The coach phoned Williams to discuss the matter and was left with a new feeling, that Williams was genuine in his desire to play for the Kiwis. He spent most of the next few hours on the phone firstly trying to work out if a change was possible, whether he would be supported by the NZRL and how they would go about it. The selectors were canvassed for their views but the final decision was left in Kearney's hands.
He called Harris.
It was about as awkward as another call he made earlier this year to tell Benji Marshall he was losing the captaincy, describing it as "a conversation no coach would like to have".
But the bigger picture was at play.
"It's been a tough situation, but Sonny brings things to the group that we couldn't ignore," he explained.
Harris was on top of the world on Tuesday. The 21-year-old had been included in the Kiwis squad to cap off an impressive debut season, highlighted by being named Melbourne's Rookie of the Year and his debut for New Zealand in the Anzac test.
He took countless congratulatory phone calls and texts from friends and family, his parents booked flights to the UK to watch their son in the World Cup.
Less than 12 hours after the Kiwis squad was named, Kearney called Harris to tell him Williams had changed his mind and that Kearney wanted to include him at Harris' expense.
It was a devastating blow - bigger than any hit from the likes of Roosters prop Jared Waerea-Hargreaves - and sent him into a spin.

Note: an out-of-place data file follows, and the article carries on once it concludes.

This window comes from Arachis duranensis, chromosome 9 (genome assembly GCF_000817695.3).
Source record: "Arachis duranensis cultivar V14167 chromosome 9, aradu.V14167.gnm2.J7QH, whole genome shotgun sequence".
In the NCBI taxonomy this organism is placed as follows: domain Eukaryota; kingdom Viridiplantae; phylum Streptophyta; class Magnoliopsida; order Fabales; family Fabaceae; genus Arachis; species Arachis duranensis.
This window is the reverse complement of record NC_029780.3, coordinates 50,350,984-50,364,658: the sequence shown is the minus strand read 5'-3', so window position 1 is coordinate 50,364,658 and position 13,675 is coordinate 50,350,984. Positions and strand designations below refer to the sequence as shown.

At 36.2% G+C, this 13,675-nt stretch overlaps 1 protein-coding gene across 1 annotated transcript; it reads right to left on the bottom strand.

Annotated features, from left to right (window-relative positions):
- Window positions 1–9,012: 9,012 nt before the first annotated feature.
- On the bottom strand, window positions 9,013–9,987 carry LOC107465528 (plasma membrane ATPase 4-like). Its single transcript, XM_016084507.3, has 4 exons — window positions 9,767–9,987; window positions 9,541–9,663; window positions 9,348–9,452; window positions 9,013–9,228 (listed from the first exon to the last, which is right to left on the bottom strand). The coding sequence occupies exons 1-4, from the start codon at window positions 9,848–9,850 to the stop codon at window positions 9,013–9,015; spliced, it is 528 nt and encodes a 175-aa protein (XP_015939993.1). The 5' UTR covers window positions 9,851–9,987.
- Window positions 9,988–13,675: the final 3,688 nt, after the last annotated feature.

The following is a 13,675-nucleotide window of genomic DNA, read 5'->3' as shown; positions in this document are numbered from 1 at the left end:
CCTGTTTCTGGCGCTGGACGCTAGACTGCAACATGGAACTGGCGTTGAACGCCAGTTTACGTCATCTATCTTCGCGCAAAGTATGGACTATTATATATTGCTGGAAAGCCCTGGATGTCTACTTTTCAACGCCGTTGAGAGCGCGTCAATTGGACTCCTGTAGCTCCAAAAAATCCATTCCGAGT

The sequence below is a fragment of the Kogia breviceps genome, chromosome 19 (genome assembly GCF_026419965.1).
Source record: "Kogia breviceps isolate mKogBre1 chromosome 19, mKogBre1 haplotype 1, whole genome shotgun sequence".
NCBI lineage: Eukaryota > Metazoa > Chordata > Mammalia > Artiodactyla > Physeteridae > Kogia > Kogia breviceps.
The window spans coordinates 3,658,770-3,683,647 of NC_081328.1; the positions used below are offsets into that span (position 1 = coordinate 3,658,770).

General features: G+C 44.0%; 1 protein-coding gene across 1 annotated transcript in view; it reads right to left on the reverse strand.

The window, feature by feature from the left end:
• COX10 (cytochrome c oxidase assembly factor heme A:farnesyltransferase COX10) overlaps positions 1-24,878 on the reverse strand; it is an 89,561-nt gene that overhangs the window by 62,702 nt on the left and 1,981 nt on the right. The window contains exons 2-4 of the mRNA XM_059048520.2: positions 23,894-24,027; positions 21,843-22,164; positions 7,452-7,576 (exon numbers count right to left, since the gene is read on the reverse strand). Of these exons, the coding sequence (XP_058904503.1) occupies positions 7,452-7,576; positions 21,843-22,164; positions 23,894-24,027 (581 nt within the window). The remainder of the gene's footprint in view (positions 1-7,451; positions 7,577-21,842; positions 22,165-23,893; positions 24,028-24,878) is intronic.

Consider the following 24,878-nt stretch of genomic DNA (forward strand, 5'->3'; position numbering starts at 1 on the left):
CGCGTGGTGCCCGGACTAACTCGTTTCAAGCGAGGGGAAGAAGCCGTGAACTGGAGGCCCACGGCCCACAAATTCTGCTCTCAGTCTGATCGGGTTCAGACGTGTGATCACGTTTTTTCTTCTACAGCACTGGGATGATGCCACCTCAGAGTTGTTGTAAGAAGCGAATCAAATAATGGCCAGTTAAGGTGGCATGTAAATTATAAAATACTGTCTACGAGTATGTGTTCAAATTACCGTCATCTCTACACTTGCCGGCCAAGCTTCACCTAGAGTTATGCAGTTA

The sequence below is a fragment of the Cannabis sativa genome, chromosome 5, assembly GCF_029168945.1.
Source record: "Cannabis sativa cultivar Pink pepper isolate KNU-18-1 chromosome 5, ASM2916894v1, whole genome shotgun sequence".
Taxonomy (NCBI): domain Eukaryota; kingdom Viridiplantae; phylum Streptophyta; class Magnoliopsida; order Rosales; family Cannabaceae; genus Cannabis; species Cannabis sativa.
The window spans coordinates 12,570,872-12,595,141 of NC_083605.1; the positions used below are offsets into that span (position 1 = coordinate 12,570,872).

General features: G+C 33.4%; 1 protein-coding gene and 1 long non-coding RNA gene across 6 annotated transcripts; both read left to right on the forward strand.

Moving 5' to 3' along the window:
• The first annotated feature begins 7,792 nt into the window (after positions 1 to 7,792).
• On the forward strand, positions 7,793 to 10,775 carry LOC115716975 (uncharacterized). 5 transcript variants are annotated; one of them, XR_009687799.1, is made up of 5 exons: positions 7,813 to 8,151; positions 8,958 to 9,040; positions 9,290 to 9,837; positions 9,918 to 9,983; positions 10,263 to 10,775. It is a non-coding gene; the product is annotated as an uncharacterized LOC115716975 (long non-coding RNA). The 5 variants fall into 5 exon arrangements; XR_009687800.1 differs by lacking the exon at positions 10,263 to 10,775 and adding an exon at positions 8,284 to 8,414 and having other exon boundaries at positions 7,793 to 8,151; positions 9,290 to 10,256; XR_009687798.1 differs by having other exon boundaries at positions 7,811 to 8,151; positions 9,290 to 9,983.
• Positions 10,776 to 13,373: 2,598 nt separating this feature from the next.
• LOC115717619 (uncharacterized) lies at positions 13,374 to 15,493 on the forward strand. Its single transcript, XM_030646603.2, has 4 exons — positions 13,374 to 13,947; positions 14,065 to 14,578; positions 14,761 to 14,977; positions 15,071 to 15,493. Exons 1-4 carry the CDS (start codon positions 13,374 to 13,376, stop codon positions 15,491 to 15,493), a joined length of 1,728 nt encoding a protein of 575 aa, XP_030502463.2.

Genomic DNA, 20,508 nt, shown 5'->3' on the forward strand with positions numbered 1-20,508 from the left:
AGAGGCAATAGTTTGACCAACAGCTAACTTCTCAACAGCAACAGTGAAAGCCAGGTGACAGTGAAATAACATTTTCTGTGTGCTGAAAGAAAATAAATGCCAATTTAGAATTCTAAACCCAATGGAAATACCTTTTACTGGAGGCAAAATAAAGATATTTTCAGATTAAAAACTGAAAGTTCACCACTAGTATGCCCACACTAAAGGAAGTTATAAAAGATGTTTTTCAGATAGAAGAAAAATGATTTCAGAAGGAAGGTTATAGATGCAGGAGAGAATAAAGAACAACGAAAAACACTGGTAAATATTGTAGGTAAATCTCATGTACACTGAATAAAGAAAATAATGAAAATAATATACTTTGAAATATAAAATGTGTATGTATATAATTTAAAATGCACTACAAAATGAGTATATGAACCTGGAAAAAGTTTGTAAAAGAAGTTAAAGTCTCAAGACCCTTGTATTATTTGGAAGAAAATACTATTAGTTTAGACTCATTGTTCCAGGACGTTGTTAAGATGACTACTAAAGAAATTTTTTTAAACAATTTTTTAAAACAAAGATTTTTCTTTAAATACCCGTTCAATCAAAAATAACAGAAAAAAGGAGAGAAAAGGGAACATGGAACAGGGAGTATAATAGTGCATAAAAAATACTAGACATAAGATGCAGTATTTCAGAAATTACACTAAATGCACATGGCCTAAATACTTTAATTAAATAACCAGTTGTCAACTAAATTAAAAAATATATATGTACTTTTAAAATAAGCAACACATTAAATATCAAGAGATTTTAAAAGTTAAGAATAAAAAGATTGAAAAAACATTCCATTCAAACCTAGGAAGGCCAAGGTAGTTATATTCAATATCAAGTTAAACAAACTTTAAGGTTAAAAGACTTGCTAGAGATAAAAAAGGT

"When I spoke to him on Wednesday morning, he was extremely disappointed," Melbourne general manager of football Frank Ponissi says, "but certainly not bitter or angry. Tohu handled the situation magnificently for a young man. He had his World Cup dream taken away quickly but there was no bitterness."
Kearney offered to take Harris with the Kiwis to the UK to be in the camp and maybe even play against the Cook Islands in their warm-up game. He declined and will instead have minor surgery on an ankle.
"It was a nice gesture by the Kiwis to take Tohu and if he'd said he really wanted to go, we would have let him because it might have been a good way for him to get over the disappointment but, from speaking to him, we didn't get that from Tohu," Ponissi says. "It was an easy decision to make, given his frame of mind.
"It was a really unfortunate situation and difficult for everyone. I know Stephen Kearney well from his time in Melbourne and I thought he handled it extremely well. Tohu was aware Sonny Bill had changed his mind before it hit the media. It's really difficult to say but, if I was in Stephen Kearney's shoes, how do you not include a player like Sonny Bill Williams?"